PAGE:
s from neurons and axon guidance, guidance of the motile growth cone through the embryo towards postsynaptic partners, the generation of
synapse In the nervous system In biology Biology is the natural science that studies life and living organisms, including their anatomy, physical structure, Biochemistry, chemical processes, Molecular biology, molecular interactions, Physiol ...

synapse
s between these axons and their postsynaptic partners, and finally the lifelong synaptic plasticity, changes in synapses which are thought to underlie learning and memory. All bilaterian animals at an early stage of development form a gastrula, which is polarized, with one end called the animal pole and the other the vegetal pole. The gastrula has the shape of a disk with three layers of cells, an inner layer called the
endoderm Endoderm is the innermost of the three primary germ layer A germ layer is a primary layer of cell (biology), cells that forms during embryonic development. The three germ layers in vertebrates are particularly pronounced; however, all eumetazo ...
, which gives rise to the lining of most internal organs, a middle layer called the mesoderm, which gives rise to the bones and muscles, and an outer layer called the
ectoderm The ectoderm is one of the three primary germ layer A germ layer is a primary layer of cell (biology), cells that forms during embryonic development. The three germ layers in vertebrates are particularly pronounced; however, all eumetazoans ( ...

ectoderm
, which gives rise to the skin and nervous system. In vertebrates, the first sign of the nervous system is the appearance of a thin strip of cells along the center of the back, called the neural plate. The inner portion of the neural plate (along the midline) is destined to become the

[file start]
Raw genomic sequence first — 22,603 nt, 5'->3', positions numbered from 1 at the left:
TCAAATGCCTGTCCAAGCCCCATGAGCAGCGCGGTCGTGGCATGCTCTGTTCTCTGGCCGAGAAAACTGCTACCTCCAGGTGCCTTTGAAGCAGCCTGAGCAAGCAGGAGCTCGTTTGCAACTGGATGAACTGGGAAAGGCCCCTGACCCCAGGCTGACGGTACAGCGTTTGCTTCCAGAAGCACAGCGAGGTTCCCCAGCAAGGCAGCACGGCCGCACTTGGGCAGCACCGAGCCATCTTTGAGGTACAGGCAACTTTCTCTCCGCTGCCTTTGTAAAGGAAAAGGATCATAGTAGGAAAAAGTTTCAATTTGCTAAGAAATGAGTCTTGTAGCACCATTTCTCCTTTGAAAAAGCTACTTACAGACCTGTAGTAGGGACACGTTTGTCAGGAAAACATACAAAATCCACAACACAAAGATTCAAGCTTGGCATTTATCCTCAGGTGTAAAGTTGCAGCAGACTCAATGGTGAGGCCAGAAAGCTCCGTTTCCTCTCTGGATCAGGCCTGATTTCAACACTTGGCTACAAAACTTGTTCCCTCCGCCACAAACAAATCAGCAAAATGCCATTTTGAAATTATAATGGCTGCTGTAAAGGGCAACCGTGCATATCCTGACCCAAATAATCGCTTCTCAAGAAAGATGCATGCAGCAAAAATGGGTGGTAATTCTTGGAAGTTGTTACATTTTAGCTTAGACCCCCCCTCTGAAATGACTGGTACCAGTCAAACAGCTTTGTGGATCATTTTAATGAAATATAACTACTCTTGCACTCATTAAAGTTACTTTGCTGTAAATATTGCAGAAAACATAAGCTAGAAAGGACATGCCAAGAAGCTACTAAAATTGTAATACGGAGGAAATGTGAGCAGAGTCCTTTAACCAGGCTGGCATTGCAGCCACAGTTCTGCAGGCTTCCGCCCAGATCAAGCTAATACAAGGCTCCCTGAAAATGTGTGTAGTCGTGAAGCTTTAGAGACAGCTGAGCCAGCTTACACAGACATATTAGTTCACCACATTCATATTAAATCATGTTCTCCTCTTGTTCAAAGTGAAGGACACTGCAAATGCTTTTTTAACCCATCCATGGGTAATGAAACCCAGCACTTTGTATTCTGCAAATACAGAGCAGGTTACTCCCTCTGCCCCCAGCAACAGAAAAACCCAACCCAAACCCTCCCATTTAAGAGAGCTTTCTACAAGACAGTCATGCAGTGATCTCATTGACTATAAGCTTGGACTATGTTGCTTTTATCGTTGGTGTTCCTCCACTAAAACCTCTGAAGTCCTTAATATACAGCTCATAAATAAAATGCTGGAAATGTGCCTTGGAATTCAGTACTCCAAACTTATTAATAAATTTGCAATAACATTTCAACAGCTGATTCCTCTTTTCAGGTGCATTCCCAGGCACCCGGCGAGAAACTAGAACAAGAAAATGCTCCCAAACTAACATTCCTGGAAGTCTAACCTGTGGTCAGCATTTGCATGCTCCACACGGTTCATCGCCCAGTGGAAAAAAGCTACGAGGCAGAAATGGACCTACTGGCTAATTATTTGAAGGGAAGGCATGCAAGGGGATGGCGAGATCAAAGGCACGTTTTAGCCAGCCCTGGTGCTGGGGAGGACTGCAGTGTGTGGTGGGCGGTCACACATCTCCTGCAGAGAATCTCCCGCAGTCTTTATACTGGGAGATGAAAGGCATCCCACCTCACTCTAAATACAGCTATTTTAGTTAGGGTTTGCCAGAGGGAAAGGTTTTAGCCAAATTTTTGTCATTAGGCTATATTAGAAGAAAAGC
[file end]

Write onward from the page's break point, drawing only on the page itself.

central nervous system The central nervous system (CNS) is the part of the nervous system In biology Biology is the natural science that studies life and living organisms, including their anatomy, physical structure, Biochemistry, chemical processes, Molecu ...

central nervous system
(CNS), the outer portion the
peripheral nervous system The peripheral nervous system (PNS) is one of two components that make up the nervous system In biology Biology is the natural science that studies life and living organisms, including their anatomy, physical structure, Biochemistry, ...
(PNS). As development proceeds, a fold called the neural groove appears along the midline. This fold deepens, and then closes up at the top. At this point the future CNS appears as a cylindrical structure called the neural tube, whereas the future PNS appears as two strips of tissue called the neural crest, running lengthwise above the neural tube. The sequence of stages from neural plate to neural tube and neural crest is known as neurulation. In the early 20th century, a set of famous experiments by Hans Spemann and Hilde Mangold showed that the formation of nervous tissue is "induced" by signals from a group of mesodermal cells called the ''organizer region''. For decades, though, the nature of neural induction defeated every attempt to figure it out, until finally it was resolved by genetic approaches in the 1990s. Induction of neural tissue requires inhibition of the gene for a so-called bone morphogenetic protein, or BMP. Specifically the protein BMP4 appears to be involved. Two proteins called Noggin (protein), Noggin and Chordin, both secreted by the mesoderm, are capable of inhibiting BMP4 and thereby inducing ectoderm to turn into neural tissue. It appears that a similar molecular mechanism is involved for widely disparate types of animals, including arthropods as well as vertebrates. In some animals, however, another type of molecule called Fibroblast Growth Factor or FGF may also play an important role in induction. Induction of neural tissues causes formation of neural precursor cells, called neuroblasts. In drosophila, neuroblasts divide asymmetrically, so that one product is a "ganglion mother cell" (GMC), and the other is a neuroblast. A GMC divides once, to give rise to either a pair of neurons or a pair of glial cells. In all, a neuroblast is capable of generating an indefinite number of neurons or glia. As shown in a 2008 study, one factor common to all symmetry (biology), bilateral organisms (including humans) is a family of secreted Signalling molecule, signaling molecules called neurotrophins which regulate the growth and survival of